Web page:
Lake Cajititlán is located 25 kilometers due south of Guadalajara and enjoys a fine reputation for its artesanías, handmade crafts. Each community around the lake has its specialty.
While visiting these artisans, I was told that I must not miss the rope makers of the nearby town of San Miguel. “They use the fibers of wild agaves to make specialized ropes for charros (rodeo cowboys),” I was told. “They’re famous both in Mexico and in the U.S.”
So, one day several years ago, I drove into San Miguel Cuyutlán. When I reached the plaza, I thought for sure I would see all sorts of shops selling lariats. But to my surprise, I didn’t find a one.
“Don’t you make ropes here?” I asked a lady on the street.
“Claro que sí, she replied. “Lots of people here make ropes.”
That was how I ended up in the home of an elderly master rope maker named Don Isidro Díaz.
“How long have you been making reatas? I asked him.
“Reatas? I don’t make reatas,” he replied. “I make sogas.”
I had used the wrong word. Reata is the origin of the English word lariat, an interesting corruption of “la reata,” but Don Isidro quickly pointed out that his ropes were much stronger than a mere reata. They’re referred to by professionals as sogas.
I discovered that Don Isidro had learned his trade at the tender age of 15, and after making ropes for over half a century had gained the fame of a master craftsman.
“You won’t believe it,” he told me, “but people call me from places like Chicago and Nevada, and they come all the way here to buy their sogas. They know they’re good because I give them my personal guarantee.”
I asked for how many months he guaranteed them. “Months? My guarantee is for the life of the rope!”
Of course, I wanted to see the place where the ropes are made, but Don Isidro warned me, “Foreigners have come here expecting to see a factory full of machines. I hope you won’t be disappointed, because we have no machines — we do everything by hand.”
I was not at all disappointed. The soga-making works were located only a few blocks from Don Isidro’s house. Nothing like a factory, it was an open-air operation: a flat place where strands of rope up to 50 meters long are stretched between stakes only a few inches above the ground.
The strands are made of twisted ixtle fiber which comes from the maguey bruto (Agave inaequidens Koch), which grows on 2,970-meter-high Cerro Viejo, overlooking San Miguel. This same agave, I was told, is also used to make raicilla, a competitor of tequila.
I found only one man working in the “non-factory.” His name was Fernando Romero, and he told me that there are many different procedures in soga-making. This afternoon, he said, he would be “twisting.”
How in the world he was going to twist those already tightly twisted cords, I couldn’t imagine, but Romero plucked one of them and said, “See? This one is a little slack.”
With brute strength, he then slipped the looped end of the rope off the stake and, maintaining tension, walked over to an axle with a handle mounted on a sturdy pole. He slipped the loop over a pin at the end of the axle and turned the handle vigorously for about a minute.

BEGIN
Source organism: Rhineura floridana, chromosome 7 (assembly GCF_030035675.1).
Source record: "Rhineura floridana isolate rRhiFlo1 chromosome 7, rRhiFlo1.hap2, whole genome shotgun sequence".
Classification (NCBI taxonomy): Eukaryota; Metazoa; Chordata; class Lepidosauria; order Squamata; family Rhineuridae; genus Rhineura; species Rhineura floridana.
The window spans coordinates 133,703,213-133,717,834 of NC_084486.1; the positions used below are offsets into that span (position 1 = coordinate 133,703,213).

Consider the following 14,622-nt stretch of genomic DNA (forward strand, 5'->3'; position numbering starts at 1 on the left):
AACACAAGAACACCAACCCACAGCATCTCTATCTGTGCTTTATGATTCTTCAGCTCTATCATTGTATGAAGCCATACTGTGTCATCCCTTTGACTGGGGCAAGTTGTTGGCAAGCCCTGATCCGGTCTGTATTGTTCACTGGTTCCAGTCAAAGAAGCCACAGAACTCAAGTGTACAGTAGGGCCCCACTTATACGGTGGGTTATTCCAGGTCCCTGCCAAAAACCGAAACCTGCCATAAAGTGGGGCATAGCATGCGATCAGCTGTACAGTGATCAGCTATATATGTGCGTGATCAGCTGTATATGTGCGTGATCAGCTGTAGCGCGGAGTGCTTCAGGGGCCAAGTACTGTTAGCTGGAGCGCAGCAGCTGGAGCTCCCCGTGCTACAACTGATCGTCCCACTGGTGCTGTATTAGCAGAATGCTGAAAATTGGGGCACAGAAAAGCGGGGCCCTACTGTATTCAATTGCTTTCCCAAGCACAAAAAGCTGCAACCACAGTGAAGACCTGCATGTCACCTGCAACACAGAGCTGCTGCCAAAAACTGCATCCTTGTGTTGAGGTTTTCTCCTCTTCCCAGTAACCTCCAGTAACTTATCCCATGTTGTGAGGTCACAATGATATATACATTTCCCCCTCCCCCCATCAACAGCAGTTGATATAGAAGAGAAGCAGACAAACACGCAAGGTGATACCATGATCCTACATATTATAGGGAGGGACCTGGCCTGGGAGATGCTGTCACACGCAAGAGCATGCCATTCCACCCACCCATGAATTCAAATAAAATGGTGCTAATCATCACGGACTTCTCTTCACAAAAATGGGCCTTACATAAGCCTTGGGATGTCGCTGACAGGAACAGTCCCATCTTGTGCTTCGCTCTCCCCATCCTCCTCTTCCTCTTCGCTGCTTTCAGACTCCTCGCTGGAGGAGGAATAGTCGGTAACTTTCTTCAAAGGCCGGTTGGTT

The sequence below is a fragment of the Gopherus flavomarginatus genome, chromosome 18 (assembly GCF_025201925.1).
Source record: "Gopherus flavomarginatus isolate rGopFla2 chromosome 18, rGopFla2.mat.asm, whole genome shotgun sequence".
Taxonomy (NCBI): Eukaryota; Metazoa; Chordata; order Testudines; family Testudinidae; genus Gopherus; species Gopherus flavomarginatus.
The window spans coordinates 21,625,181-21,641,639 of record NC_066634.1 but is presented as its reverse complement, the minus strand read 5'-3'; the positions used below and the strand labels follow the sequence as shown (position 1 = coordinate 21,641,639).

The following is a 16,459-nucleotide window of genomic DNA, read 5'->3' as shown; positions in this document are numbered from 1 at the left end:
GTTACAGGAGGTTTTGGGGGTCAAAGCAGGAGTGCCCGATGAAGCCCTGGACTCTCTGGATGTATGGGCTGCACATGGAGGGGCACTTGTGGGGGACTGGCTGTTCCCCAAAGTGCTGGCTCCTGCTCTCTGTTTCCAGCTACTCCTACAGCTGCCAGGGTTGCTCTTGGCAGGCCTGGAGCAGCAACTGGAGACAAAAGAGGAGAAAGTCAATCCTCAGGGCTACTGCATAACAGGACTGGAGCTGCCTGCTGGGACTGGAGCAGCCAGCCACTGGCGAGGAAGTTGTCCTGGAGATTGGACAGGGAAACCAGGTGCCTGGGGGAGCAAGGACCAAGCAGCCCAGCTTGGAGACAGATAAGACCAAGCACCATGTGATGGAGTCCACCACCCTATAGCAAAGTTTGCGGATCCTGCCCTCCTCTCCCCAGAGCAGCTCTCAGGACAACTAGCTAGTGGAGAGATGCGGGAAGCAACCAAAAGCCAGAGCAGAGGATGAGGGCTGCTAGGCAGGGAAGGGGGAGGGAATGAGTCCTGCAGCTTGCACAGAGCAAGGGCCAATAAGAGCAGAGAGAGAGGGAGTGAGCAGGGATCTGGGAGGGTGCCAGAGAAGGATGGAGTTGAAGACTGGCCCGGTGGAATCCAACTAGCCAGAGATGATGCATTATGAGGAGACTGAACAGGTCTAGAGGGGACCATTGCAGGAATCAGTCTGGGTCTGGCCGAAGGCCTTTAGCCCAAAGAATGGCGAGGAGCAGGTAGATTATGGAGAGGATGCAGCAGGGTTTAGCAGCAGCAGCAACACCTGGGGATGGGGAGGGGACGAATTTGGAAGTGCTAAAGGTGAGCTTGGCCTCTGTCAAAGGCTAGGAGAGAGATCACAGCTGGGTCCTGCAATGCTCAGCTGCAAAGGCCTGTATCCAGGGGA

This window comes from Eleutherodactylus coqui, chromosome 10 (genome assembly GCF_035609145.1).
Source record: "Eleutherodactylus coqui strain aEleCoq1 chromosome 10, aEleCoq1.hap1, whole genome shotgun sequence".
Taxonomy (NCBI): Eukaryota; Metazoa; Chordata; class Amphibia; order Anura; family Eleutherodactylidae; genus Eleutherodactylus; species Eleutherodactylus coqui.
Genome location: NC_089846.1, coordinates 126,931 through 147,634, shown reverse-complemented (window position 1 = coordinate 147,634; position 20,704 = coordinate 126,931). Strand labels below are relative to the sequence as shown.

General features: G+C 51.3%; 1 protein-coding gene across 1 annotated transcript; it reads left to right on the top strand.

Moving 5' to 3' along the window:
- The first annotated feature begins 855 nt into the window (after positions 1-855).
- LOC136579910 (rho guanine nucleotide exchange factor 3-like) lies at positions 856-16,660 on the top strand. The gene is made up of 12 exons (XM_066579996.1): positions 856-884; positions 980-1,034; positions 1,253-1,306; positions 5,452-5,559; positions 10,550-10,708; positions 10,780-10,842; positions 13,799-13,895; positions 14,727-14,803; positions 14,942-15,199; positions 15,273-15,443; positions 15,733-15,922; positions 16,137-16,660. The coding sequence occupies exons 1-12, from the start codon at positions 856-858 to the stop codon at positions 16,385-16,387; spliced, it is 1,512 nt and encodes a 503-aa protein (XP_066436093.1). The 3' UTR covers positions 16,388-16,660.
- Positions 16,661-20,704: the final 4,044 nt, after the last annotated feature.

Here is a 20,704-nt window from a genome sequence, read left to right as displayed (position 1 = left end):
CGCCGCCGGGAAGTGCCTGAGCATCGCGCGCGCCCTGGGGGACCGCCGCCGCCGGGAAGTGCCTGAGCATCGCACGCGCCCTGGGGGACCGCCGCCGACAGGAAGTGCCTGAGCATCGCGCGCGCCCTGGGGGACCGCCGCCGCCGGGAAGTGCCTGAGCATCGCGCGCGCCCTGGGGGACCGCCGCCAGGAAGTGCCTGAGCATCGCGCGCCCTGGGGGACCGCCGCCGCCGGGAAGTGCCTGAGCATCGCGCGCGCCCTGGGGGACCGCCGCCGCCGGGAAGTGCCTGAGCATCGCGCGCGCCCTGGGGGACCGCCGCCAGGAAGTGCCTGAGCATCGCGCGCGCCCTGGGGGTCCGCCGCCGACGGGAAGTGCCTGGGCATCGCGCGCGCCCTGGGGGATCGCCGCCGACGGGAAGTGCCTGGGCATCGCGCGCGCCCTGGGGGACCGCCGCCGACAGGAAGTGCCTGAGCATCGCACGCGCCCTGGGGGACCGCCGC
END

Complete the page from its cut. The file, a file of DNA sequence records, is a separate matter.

Again, straining mightily, he transferred the loop back to the stake. Next came a curious procedure he called puliendo (cleaning).
Romero grabbed a thick wad of loose ixtle fibers and wrapped it around one of the stretched cords, which he then lifted up to shoulder level (this I would have thought impossible if I hadn’t seen it) and then began to walk forward — against great resistance — sliding the rope through the loofa-like wad of fibers, another operation requiring great strength.
“I do this 30 times in each direction for each cord…every day,” he shouted over his shoulder as he disappeared off into the distance.
Don Isidro passed on a few years later, but his legacy lives, and today San Miguel has more rope makers than ever. Of course, you’ll still not find a rope store in town, but if you wander out to the cemetery, you’ll find plenty of sogueros nearby, twisting and stretching rope under the hot sun.
“There’s no shade here because the fibers need to be exposed to full sunshine for at least 15 to 20 days,” I was told by Don Manuel Leonel, whose Red Brand ropes are highly in demand by charros — Mexico’s traditional horsemanship sport.
“By regulation, the only ropes charros can use in competition must be made of ixtle,“ he said, “and most people agree that the best sogas in Mexico are made right here in San Miguel.”
The procedure starts with an armful of agave fibers which the men spin into long strings called hebritas. Fifteen of these hebritas are then twisted into a cordón (strand) which must be stretched and twisted ever tighter for weeks, occasionally receiving a bath of liquid starch.
The final stage is to attach four strands to a sturdy device with gears, which permits each strand to be individually twisted while, at the far end, those same four strands are, in turn, twisted together to form a soga so incredibly hard, it literally feels made of metal.
Two sogueros earn 500 pesos each per rope, and typically they turn out five per week. That same rope (the 50-meter length) is then sold for about 4,000 pesos to customers who buy them — still hot from manufacture — right at the rope-making works, no middle man needed.
Want to watch the procedure for making charro ropes? Ask Google Maps to take you to: CJ78+J66 San Miguel Cuyutlán, Jalisco.
The writer has lived near Guadalajara, Jalisco, since 1985. His most recent book is Outdoors in Western Mexico, Volume Three. More of his writing can be found on his blog.